Blending in with its neighbouring village and hidden from prying eyes, the Amandari in Bali is a sanctuary which subtly stimulates the senses.
In a discreet area in bustling Ubud, off the main road and down a little lane lies a sanctuary far from the madding crowd. Amandari, which mean ‘Peaceful Angel’ in Sanskrit lives up to its name in every sense of the word.
Hidden amongst the emerald-green forests and cascading rice fields of the Ayung Valley and located about 10-minutes drive from the centre of Ubud, the cultural capital of Bali, the Amandari redefines luxury in its own terms, never forgetting its surroundings as well as local customs and practices.
Integrating seamlessly with the neighbouring local village of Kedewatan where it is located, Amandari is the first Aman resort in Bali and the second one in the world (the first being the Amanpuri in Phuket) in the collection of ultra-luxurious and uber-stylish hotels and resorts which have come to epitomise the Aman Group.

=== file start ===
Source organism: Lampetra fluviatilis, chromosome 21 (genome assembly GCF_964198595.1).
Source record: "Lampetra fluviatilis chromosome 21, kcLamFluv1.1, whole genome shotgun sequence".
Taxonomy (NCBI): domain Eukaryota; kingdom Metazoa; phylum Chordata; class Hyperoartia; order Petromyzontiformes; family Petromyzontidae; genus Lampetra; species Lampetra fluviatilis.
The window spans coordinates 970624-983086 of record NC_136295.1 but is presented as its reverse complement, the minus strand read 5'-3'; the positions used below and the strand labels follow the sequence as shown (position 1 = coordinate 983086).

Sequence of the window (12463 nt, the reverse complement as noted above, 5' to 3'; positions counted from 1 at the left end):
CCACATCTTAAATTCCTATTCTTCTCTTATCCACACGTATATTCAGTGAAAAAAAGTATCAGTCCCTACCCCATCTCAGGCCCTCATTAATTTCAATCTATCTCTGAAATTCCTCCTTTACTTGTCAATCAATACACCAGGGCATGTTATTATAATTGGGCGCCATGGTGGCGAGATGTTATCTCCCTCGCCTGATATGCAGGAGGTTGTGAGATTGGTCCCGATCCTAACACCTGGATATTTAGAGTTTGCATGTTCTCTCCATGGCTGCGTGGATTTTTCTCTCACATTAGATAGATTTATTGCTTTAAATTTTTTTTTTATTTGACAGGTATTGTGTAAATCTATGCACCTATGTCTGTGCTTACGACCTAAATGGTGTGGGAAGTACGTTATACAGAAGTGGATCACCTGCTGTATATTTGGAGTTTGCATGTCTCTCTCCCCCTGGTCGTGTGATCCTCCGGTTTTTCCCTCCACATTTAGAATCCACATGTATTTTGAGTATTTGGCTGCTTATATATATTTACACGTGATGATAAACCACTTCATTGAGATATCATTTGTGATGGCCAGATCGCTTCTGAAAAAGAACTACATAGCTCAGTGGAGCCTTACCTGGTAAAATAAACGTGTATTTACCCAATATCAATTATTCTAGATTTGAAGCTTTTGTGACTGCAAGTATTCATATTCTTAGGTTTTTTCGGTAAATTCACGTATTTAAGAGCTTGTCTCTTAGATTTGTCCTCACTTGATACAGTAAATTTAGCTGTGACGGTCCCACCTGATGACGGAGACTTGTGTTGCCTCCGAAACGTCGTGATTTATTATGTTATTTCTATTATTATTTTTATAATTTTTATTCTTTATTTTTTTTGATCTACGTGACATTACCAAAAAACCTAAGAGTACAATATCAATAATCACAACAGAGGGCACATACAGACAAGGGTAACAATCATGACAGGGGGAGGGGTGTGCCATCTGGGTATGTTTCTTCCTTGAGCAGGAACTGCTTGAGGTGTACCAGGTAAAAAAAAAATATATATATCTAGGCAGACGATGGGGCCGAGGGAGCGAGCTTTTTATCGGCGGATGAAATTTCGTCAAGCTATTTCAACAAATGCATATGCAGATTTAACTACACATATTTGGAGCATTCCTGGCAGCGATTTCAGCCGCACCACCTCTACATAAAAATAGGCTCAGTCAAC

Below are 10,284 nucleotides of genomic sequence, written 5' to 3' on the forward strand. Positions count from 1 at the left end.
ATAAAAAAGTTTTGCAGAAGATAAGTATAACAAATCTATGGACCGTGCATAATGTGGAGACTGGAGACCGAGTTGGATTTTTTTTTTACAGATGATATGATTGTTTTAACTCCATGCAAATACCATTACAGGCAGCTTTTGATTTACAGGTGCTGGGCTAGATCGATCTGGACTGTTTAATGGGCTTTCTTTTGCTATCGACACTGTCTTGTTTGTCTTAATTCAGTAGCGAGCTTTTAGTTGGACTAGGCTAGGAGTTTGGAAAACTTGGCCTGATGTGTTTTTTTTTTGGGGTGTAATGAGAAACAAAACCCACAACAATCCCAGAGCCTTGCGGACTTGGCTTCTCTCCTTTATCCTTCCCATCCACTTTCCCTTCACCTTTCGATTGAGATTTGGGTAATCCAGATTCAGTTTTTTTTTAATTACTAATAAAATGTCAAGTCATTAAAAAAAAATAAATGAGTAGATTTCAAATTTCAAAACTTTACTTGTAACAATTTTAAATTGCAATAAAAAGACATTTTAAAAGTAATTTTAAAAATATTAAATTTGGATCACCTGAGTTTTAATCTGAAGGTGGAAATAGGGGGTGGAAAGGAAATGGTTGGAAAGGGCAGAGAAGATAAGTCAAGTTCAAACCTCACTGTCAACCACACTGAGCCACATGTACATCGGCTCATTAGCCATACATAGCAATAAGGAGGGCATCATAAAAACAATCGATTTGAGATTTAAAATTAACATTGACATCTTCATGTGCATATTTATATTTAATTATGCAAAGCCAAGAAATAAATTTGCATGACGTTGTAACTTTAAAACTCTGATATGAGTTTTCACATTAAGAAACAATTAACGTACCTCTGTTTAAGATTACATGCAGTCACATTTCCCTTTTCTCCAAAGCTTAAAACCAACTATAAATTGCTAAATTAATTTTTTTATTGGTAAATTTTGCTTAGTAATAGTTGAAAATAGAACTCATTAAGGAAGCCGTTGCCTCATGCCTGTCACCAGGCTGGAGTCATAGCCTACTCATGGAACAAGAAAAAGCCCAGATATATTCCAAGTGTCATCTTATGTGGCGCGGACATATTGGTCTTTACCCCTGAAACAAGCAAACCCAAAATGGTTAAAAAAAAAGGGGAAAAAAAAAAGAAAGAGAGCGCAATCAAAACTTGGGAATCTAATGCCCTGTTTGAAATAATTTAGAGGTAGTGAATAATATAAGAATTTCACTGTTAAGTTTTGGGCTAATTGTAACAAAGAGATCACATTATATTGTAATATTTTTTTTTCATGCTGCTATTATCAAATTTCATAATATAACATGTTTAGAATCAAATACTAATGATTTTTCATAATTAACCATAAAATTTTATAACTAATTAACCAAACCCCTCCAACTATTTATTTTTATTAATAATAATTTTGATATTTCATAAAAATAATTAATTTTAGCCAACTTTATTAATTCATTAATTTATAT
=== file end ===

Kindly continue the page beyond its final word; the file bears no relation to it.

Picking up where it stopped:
Built to mimic a typical traditional Balinese village, arriving at this sybaritic sanctuary, I am greeted by the resort’s Welcome Girls – youngsters from the village who come to Amandari after school to learn dance and play music – and garlanded with a strand of sweet-smelling frangipani flowers.
The warmth and friendliness of the staff come through the minute you arrive, setting the tone for your entire stay. Even the sacred stone tiger located in the front courtyard beside the lobby and covered with a black and white chequered cloth and shaded by an umbrella appears to grin graciously at every guest checking in to the resort.
According to General Manager Mark Wright, what makes Amandari unique is something which can be measured by time.
“I believe where we stand out is our immeasurably fantastic and caring team, the vast majority of whom have worked at Amandari for over 20 years, and the relationship we have built with our neighbouring community for over 30 years,” he reveals.
“Our team’s vast knowledge of Ubud and beyond, as well as their love for ensuring every guest is well cared for, results in every guest receiving a unique stay and a high number of guests returning to Amandari for that personal touch.”
Indeed, Pak Dewa Oka, who served me at dinner in Amandari’s restaurant, has been working at the Amandari for 30 years (since the resort opened – it celebrated its 30th anniversary recently). He knew the menu inside out. He recommended the perfectly balanced Sop Betawi or Oxtail broth as a starter and the mouth-watering Barramundi Fillet with coriander, braised baby potatoes and dill cream as my main course for on my first night.